Director Traci Hays Talks Blood, Sweat, And Cheer

Director Traci Hays joins us on Close-Up Culture to talk about Blood, Sweat, and Cheer.

The film follows a suburban divorcée (Tammin Sursok, Pretty Little Liars) masquerading as her teenage daughter (Monroe Cline, Teardrop) in a twisted attempt to make the dance squad at a local high school.

Hi Traci, welcome to Close-Up Culture. I understand Blood, Sweat, and Cheer is inspired by true events. What drew you to this story?

I was drawn to this campy, over-the-top, self-aware, dark comedy because of its twists and turns that follow a flawed female lead with something to prove. It’s a nostalgic classic high school tale, reminiscent of films like HeathersMean Girls, and The Breakfast Club. It’s a story of second chances, fulfilling crushed dreams, and self-acceptance in which a mother poses as her teen daughter in order to join a high school dance team. The film speaks to the traumatic experience that high school can be for teen girls and how when we have a chance at a do-over as an adult, our choices tend to be drastically different.

As a product of the late 80s /early 90s, I’m a huge JawbreakersCluelessPretty In Pink, and Heathers fan. This film offered the perfect opportunity to set the visual style dripping in bubblegum pink because our heroine, Renee (played by Tammin Sursok) is stuck in her past. 

What kind of experience can audiences expect from Blood, Sweat, and Cheer?

For all those John Hughes fans out there, you’re in for a treat! The film has all the fun of cheerleading and high school wrapped up in a dark comedy. It’s a popcorn flick full of laugh-out-loud, cringe-worthy moments that follows an empathetic anti-hero down the rabbit hole who spirals out of control and into chaos, stopping at nothing to fulfill her lost dream. 

What was your biggest challenge while making this film?

The timeline from pre-production through principal photography on this film was short. Since we were filming in the middle of the school year, we had limited access to the various schools we stitched together to form “Lincoln High.” One day in particular stands out, because we had to shoot eight pages, including the opening title dance sequence with one camera, and Renee had six hair and makeup changes. Given the complexity of each look, I knew we wouldn’t have enough shooting time in between each change to make our day. So, I simplified the shot list and how much of Renee we were seeing in each scene, cutting down the look changes in half. In addition, the dancers had never rehearsed together so in between setups I would rush over to the gym where they were practicing to work through the dance moves with the choreographer and the camera moves with the director of photography. I could not have made my day without the entire support and talent of my cast and crew who worked relentlessly to bring my vision to life.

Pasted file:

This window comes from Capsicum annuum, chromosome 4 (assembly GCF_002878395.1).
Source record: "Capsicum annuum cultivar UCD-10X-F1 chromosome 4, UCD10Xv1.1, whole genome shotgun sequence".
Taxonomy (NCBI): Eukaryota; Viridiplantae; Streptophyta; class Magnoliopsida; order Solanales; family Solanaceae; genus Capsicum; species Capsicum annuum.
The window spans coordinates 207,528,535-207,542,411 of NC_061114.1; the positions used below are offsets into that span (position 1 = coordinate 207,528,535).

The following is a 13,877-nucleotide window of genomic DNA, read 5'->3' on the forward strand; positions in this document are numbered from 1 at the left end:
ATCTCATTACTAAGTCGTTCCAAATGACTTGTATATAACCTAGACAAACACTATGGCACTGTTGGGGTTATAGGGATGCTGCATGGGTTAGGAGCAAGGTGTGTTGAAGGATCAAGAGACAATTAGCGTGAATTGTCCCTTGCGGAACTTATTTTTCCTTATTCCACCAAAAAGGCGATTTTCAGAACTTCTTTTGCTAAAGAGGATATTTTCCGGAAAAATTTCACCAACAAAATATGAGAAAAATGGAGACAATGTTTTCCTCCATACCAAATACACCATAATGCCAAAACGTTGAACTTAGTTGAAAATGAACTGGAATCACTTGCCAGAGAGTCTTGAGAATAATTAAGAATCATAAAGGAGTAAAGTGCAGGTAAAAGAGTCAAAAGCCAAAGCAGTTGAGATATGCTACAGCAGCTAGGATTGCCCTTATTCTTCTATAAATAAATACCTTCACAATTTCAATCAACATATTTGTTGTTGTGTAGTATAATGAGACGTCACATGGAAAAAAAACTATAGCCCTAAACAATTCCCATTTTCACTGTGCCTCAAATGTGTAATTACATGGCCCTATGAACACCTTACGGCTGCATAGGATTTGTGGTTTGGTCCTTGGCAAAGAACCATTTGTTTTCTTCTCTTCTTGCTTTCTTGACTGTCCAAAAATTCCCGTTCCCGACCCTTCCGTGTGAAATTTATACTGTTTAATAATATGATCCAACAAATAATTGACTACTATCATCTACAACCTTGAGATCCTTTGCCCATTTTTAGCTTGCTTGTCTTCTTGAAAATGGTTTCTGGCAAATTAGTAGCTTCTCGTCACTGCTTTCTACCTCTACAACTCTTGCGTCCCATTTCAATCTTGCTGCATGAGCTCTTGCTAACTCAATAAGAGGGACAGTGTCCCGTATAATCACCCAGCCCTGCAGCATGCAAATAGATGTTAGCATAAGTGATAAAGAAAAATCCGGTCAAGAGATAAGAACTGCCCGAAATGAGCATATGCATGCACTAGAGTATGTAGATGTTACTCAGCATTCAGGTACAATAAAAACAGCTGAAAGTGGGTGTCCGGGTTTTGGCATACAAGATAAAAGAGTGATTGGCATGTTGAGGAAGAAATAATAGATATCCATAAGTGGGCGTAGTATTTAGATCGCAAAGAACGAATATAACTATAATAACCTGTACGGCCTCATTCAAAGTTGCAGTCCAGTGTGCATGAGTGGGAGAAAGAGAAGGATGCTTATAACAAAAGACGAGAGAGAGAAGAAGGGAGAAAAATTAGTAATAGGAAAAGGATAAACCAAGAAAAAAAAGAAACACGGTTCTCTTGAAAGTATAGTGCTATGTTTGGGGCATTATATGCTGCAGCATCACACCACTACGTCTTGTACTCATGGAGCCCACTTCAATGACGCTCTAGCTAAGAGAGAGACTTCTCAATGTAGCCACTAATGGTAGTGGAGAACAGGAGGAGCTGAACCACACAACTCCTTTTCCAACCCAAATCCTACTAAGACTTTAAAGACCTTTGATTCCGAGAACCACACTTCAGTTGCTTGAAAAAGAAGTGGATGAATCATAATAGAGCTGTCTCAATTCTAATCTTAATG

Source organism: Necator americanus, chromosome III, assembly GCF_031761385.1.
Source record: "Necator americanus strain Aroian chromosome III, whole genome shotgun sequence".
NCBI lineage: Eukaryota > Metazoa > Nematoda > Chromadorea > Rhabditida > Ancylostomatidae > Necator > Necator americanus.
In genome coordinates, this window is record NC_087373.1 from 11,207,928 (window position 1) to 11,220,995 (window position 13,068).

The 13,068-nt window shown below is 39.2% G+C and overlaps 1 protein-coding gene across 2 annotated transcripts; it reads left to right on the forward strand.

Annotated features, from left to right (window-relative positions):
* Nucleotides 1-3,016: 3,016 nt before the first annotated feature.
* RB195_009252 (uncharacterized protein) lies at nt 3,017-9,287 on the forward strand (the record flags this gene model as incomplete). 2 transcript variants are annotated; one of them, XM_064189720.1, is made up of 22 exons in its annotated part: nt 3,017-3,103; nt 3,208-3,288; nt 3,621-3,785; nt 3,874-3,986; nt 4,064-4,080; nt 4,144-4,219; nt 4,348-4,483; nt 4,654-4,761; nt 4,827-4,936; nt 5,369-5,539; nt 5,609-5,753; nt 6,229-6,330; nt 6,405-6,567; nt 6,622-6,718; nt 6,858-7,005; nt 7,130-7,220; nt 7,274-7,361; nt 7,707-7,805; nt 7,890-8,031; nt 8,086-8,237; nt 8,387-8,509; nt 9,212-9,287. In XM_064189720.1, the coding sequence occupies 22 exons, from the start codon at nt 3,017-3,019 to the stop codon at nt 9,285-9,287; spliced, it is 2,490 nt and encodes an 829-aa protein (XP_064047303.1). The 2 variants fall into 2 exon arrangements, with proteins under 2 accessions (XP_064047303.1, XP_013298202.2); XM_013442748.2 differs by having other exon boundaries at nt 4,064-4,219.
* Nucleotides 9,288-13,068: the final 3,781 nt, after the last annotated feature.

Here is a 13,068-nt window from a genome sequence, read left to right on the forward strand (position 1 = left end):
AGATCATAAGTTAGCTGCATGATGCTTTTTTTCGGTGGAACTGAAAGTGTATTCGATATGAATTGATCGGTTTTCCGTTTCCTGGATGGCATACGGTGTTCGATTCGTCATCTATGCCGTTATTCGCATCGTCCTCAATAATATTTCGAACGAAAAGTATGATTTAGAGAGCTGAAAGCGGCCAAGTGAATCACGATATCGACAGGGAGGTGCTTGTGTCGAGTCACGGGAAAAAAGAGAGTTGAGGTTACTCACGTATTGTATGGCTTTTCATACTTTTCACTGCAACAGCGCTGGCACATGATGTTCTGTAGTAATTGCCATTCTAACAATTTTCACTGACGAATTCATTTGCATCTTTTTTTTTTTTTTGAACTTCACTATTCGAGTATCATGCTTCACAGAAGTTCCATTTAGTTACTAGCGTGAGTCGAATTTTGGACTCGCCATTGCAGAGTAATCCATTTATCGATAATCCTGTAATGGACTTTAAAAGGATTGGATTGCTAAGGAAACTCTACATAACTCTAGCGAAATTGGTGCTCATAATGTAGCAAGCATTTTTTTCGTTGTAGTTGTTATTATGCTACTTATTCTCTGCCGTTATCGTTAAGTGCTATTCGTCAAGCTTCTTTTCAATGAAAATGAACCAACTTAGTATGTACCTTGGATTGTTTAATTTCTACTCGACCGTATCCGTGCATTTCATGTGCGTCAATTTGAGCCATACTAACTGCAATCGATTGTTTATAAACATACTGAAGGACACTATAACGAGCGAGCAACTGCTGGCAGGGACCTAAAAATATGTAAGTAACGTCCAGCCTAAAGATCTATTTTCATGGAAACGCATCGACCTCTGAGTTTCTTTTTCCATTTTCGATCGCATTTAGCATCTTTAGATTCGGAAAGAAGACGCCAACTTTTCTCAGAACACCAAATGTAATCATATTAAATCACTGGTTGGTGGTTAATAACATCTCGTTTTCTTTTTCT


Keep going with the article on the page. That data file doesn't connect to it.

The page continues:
What was your collaboration like with Tammin Sursok? 

Tammin is a powerhouse and an underrated actor. We cast her less than a week out from the start of principal photography and she showed up prepared for anything (including bleaching her hair blonde!). Her comedic timing and character choices are truly first-class. She brought levity to the overall film that wasn’t necessarily on the page and was collaborative with everyone. Even after she was covered in bruises from dancing for six hours straight, she had a smile on her face. Her positive, warm energy is infectious and we immediately formed a wonderful working relationship and friendship.  

What will be your biggest takeaway or standout memory from working on Blood, Sweat, and Cheer?

On the last day of principal photography, the producers, James Suttles and Jason Winn surprised me with a framed custom poster (of a pop-art style Renee blowing bubble gum) signed by the entire cast and crew. I was so touched by their thoughtfulness that it brought me to tears. I felt that we had all come together and formed a supportive family in a relatively short amount of time. The poster is currently hanging in my office and brings a smile to my face every time I see it. 

Can you tell us more about your style and approach to storytelling?

My creative process is fully immersive, always serving the story first and foremost, finding inspiration through listening to music, visiting museums, watching film/theater, etc. in order to discover my authentic response to the material. My directing style is hands-on, creating a collaborative working environment. Because of my background as a production designer on over 30 feature films such as A LITTLE WHITE LIE starring Michael Shannon and Kate Hudson, I’m always looking for ways to tell the story through the design and world within the frame. 

What are your plans and ambitions for the future?

I have a number of feature films I’ll be taking out (once the writer’s strike is over) to various production companies with the help of my agent, Karen Kirkland at Culture Creative Entertainment and producing partners. I’m looking to elevate my craft with higher-budget feature films, working year-round on the projects I’m passionate about, while also expanding into episodic television directing. 

I’m actively looking to connect with new creative producers and writers who share similar interests in genre-blending stories with complex women at the center of the narrative.

Photo credit: Jackie Rangel

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